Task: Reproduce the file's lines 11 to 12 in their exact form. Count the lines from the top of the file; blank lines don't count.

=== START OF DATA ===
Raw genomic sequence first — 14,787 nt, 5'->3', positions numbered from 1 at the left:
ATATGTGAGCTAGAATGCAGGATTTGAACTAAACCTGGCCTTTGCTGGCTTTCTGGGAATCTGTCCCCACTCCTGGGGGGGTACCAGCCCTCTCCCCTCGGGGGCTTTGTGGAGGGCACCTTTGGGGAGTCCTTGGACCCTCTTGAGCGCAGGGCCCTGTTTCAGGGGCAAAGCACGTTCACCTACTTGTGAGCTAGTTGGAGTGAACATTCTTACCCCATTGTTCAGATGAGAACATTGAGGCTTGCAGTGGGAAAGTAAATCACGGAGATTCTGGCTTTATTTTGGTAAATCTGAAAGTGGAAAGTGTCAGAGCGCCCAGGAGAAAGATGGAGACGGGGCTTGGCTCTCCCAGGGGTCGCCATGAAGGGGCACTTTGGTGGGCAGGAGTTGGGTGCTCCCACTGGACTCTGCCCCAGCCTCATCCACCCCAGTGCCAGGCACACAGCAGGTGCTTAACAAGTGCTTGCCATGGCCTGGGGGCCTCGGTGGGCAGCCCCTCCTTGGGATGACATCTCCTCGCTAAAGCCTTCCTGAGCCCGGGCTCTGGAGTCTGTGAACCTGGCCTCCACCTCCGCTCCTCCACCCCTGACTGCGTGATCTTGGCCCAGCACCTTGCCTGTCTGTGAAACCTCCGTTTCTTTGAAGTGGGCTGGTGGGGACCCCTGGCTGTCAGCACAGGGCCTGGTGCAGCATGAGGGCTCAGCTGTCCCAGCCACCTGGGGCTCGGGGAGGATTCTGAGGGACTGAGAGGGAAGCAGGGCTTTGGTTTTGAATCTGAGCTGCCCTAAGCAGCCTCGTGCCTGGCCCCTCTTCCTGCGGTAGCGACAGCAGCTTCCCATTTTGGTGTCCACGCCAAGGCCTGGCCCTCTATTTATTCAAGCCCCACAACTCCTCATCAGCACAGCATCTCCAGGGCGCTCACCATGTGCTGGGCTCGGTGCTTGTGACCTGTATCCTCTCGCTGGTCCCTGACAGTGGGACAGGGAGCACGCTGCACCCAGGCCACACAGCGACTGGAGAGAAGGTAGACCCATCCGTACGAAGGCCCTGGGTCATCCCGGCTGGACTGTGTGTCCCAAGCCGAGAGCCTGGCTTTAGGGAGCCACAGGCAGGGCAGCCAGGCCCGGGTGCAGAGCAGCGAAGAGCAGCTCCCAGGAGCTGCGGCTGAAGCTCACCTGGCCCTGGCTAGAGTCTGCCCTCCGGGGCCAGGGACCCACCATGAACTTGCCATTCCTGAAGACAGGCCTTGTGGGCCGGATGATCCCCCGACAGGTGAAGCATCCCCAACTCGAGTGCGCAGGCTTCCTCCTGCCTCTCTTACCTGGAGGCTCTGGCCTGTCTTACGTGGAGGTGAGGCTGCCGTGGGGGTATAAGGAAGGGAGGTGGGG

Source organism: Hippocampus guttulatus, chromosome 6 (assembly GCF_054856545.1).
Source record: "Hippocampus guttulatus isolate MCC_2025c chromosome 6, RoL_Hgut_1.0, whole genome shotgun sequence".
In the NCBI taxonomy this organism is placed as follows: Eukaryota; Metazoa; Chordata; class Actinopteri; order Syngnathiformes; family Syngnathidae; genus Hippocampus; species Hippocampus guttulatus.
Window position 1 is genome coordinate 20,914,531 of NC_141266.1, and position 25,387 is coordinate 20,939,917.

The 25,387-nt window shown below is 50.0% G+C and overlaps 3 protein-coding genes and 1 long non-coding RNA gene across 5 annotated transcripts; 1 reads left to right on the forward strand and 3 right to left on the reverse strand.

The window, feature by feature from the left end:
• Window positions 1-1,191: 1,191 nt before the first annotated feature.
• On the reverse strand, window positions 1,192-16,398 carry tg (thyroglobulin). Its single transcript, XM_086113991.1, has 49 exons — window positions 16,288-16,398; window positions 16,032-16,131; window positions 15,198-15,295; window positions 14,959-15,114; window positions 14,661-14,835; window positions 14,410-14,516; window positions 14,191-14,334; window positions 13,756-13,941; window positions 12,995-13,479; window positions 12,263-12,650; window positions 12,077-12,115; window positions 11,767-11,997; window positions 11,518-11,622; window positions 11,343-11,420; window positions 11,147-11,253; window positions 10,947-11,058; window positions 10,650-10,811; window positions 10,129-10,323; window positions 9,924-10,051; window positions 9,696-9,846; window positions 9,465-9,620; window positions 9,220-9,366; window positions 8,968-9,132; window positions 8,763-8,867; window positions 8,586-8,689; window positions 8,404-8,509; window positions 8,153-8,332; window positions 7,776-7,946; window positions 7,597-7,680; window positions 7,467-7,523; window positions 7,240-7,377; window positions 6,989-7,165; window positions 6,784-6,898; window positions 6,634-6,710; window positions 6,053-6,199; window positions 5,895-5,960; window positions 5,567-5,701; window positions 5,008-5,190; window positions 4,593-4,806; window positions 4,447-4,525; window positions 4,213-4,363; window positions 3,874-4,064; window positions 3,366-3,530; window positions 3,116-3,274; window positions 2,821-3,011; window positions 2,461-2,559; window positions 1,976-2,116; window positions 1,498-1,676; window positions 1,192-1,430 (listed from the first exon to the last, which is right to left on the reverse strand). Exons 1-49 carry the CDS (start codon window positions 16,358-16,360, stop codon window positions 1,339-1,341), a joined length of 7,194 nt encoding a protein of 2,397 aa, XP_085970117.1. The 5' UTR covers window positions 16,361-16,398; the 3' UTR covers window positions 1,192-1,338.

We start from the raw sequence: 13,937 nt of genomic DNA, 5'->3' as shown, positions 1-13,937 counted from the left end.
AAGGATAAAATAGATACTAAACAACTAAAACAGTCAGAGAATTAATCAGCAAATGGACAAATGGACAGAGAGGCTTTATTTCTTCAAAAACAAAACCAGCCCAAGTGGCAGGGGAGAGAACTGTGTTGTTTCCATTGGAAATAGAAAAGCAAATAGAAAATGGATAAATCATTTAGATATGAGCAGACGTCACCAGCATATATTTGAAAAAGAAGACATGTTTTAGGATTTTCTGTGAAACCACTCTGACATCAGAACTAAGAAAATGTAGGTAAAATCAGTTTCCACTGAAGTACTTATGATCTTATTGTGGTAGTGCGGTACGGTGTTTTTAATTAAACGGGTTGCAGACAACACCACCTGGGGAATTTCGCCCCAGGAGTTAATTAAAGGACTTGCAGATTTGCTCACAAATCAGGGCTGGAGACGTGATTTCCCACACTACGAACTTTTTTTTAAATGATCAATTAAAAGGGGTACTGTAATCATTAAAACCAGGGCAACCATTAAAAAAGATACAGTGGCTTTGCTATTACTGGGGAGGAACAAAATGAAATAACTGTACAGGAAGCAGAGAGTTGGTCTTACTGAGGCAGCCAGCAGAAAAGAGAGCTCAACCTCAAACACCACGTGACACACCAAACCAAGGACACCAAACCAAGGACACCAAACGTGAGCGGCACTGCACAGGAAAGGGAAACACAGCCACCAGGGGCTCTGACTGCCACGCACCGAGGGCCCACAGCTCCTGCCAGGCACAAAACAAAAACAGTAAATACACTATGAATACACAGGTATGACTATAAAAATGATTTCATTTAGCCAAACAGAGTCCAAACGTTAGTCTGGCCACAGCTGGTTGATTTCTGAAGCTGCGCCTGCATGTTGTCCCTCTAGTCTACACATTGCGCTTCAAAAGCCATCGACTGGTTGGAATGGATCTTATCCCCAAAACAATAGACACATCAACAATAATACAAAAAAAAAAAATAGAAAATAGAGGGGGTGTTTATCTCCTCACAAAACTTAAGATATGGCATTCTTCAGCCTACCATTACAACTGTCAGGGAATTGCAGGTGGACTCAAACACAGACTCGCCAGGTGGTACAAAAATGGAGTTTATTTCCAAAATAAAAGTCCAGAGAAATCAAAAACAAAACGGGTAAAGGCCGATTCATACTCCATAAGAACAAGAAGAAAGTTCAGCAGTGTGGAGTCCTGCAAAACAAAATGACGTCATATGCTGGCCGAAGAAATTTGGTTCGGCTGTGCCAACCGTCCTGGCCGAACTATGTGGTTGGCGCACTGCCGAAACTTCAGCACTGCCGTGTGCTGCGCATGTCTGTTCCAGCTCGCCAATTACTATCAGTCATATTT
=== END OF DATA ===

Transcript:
We start from the raw sequence: 13,937 nt of genomic DNA, 5'->3' as shown, positions 1-13,937 counted from the left end.
AAGGATAAAATAGATACTAAACAACTAAAACAGTCAGAGAATTAATCAGCAAATGGACAAATGGACAGAGAGGCTTTATTTCTTCAAAAACAAAACCAGCCCAAGTGGCAGGGGAGAGAACTGTGTTGTTTCCATTGGAAATAGAAAAGCAAATAGAAAATGGATAAATCATTTAGATATGAGCAGACGTCACCAGCATATATTTGAAAAAGAAGACATGTTTTAGGATTTTCTGTGAAACCACTCTGACATCAGAACTAAGAAAATGTAGGTAAAATCAGTTTCCACTGAAGTACTTATGATCTTATTGTGGTAGTGCGGTACGGTGTTTTTAATTAAACGGGTTGCAGACAACACCACCTGGGGAATTTCGCCCCAGGAGTTAATTAAAGGACTTGCAGATTTGCTCACAAATCAGGGCTGGAGACGTGATTTCCCACACTACGAACTTTTTTTTAAATGATCAATTAAAAGGGGTACTGTAATCATTAAAACCAGGGCAACCATTAAAAAAGATACAGTGGCTTTGCTATTACTGGGGAGGAACAAAATGAAATAACTGTACAGGAAGCAGAGAGTTGGTCTTACTGAGGCAGCCAGCAGAAAAGAGAGCTCAACCTCAAACACCACGTGACACACCAAACCAAGGACACCAAACCAAGGACACCAAACGTGAGCGGCACTGCACAGGAAAGGGAAACACAGCCACCAGGGGCTCTGACTGCCACGCACCGAGGGCCCACAGCTCCTGCCAGGCACAAAACAAAAACAGTAAATACACTATGAATACACAGGTATGACTATAAAAATGATTTCATTTAGCCAAACAGAGTCCAAACGTTAGTCTGGCCACAGCTGGTTGATTTCTGAAGCTGCGCCTGCATGTTGTCCCTCTAGTCTACACATTGCGCTTCAAAAGCCATCGACTGGTTGGAATGGATCTTATCCCCAAAACAATAGACACATCAACAATAATACAAAAAAAAAAAATAGAAAATAGAGGGGGTGTTTATCTCCTCACAAAACTTAAGATATGGCATTCTTCAGCCTACCATTACAACTGTCAGGGAATTGCAGGTGGACTCAAACACAGACTCGCCAGGTGGTACAAAAATGGAGTTTATTTCCAAAATAAAAGTCCAGAGAAATCAAAAACAAAACGGGTAAAGGCCGATTCATACTCCATAAGAACAAGAAGAAAGTTCAGCAGTGTGGAGTCCTGCAAAACAAAATGACGTCATATGCTGGCCGAAGAAATTTGGTTCGGCTGTGCCAACCGTCCTGGCCGAACTATGTGGTTGGCGCACTGCCGAAACTTCAGCACTGCCGTGTGCTGCGCATGTCTGTTCCAGCTCGCCAATTACTATCAGTCATATTT